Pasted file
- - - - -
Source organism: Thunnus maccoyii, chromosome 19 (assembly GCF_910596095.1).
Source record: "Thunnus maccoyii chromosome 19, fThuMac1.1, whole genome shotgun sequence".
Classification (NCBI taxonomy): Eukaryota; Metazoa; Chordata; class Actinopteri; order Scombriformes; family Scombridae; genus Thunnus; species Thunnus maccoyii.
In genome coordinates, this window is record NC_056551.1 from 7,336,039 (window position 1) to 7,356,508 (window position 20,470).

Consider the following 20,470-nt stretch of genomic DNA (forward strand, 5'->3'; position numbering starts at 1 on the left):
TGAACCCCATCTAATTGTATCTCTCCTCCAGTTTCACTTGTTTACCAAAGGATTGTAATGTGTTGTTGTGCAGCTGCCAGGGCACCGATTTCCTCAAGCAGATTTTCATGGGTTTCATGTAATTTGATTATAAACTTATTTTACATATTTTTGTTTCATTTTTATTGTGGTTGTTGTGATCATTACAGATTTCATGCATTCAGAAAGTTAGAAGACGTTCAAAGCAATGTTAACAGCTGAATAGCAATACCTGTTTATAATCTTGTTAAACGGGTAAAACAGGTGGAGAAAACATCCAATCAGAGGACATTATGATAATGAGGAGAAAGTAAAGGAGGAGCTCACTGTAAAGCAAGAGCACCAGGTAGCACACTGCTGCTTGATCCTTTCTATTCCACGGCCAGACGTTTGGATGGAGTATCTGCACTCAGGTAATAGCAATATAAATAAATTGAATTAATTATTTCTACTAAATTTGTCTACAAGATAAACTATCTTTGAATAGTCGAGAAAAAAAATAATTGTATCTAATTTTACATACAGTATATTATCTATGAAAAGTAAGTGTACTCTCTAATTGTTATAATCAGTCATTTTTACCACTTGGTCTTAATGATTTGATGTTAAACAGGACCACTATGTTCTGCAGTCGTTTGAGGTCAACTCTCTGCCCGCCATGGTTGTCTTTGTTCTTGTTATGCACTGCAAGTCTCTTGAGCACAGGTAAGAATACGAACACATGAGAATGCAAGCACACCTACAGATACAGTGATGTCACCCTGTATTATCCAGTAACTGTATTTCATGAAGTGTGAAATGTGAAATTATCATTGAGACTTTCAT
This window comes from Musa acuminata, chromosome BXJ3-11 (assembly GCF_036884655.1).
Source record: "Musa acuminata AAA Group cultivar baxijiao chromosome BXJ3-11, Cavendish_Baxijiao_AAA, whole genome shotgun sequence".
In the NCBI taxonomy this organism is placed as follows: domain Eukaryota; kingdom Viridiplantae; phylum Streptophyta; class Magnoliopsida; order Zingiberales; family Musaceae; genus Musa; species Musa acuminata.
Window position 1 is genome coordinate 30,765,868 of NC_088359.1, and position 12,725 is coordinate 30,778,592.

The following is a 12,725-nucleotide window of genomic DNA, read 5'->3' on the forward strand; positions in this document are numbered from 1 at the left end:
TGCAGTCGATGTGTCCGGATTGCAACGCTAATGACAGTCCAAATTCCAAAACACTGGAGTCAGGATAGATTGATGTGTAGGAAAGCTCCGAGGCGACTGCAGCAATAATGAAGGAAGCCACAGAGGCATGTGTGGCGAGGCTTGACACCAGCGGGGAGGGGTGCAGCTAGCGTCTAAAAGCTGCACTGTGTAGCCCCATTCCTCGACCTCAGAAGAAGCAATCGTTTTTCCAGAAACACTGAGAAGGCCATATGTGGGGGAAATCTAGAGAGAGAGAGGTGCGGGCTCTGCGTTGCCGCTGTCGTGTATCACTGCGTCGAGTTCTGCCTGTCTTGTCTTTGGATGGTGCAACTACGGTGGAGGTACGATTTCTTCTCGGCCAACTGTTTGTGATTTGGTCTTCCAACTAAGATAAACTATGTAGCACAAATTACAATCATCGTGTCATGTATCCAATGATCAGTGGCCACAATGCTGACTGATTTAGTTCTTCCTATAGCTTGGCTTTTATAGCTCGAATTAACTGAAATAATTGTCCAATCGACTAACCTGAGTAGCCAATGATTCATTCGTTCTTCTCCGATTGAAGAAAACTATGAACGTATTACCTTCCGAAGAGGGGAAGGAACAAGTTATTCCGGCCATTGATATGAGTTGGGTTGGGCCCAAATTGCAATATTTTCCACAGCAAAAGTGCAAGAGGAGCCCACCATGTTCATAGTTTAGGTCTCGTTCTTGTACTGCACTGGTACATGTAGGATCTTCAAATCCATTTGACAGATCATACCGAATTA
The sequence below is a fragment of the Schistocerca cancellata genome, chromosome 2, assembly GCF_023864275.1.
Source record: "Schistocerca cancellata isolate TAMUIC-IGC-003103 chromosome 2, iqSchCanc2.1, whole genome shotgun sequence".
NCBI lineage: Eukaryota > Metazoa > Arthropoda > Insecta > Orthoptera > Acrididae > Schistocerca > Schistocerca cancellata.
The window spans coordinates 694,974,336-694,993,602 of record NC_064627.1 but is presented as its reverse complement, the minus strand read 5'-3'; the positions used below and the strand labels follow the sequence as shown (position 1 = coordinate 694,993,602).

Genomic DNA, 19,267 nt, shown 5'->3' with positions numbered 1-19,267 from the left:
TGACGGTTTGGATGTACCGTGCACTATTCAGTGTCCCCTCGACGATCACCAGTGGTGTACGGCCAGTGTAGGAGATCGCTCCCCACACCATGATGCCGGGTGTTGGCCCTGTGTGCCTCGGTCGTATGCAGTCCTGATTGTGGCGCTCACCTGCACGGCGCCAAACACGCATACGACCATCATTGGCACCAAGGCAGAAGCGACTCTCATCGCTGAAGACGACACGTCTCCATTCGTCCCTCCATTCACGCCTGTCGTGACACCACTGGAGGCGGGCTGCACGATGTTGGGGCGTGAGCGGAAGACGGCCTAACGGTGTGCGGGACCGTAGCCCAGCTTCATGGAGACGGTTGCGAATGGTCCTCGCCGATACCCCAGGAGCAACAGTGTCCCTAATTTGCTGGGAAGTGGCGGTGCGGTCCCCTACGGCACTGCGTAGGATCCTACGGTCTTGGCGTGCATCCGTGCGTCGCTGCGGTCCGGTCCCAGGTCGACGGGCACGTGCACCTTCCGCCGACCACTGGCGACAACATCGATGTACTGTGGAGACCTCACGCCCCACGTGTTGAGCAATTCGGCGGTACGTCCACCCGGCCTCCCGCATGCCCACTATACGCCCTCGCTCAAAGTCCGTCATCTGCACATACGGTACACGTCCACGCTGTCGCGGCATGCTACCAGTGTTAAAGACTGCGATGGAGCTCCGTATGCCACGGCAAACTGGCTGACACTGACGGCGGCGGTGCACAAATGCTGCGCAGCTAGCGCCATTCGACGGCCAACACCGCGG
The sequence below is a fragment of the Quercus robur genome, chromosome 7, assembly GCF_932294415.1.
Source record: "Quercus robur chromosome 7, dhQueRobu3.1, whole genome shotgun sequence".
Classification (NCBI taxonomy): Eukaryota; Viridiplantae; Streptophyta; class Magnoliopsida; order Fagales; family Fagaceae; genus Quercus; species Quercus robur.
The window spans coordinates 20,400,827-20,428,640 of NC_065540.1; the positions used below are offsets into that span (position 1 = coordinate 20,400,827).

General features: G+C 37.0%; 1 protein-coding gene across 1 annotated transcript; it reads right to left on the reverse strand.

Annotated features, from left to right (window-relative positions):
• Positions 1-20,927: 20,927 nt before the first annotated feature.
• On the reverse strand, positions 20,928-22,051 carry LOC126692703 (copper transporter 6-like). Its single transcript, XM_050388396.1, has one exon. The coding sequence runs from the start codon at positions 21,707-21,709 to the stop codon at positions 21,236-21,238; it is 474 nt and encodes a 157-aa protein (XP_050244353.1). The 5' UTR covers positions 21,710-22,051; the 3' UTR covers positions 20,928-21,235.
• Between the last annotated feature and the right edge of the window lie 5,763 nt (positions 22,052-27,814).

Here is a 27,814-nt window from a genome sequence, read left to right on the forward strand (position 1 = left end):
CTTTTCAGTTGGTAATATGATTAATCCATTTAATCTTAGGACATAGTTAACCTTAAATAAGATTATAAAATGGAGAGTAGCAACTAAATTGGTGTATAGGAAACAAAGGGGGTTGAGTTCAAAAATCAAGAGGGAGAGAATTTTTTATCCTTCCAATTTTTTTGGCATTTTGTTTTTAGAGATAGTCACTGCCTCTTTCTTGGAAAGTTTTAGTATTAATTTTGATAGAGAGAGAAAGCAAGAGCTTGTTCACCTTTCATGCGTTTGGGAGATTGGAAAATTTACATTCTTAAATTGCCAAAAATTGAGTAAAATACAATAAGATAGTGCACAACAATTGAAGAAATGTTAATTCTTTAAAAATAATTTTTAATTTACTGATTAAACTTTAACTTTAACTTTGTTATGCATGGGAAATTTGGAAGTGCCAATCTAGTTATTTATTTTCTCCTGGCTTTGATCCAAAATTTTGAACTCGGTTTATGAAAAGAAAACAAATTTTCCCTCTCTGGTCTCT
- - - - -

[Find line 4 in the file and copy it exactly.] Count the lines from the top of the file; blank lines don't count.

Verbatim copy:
In genome coordinates, this window is record NC_056551.1 from 7,336,039 (window position 1) to 7,356,508 (window position 20,470).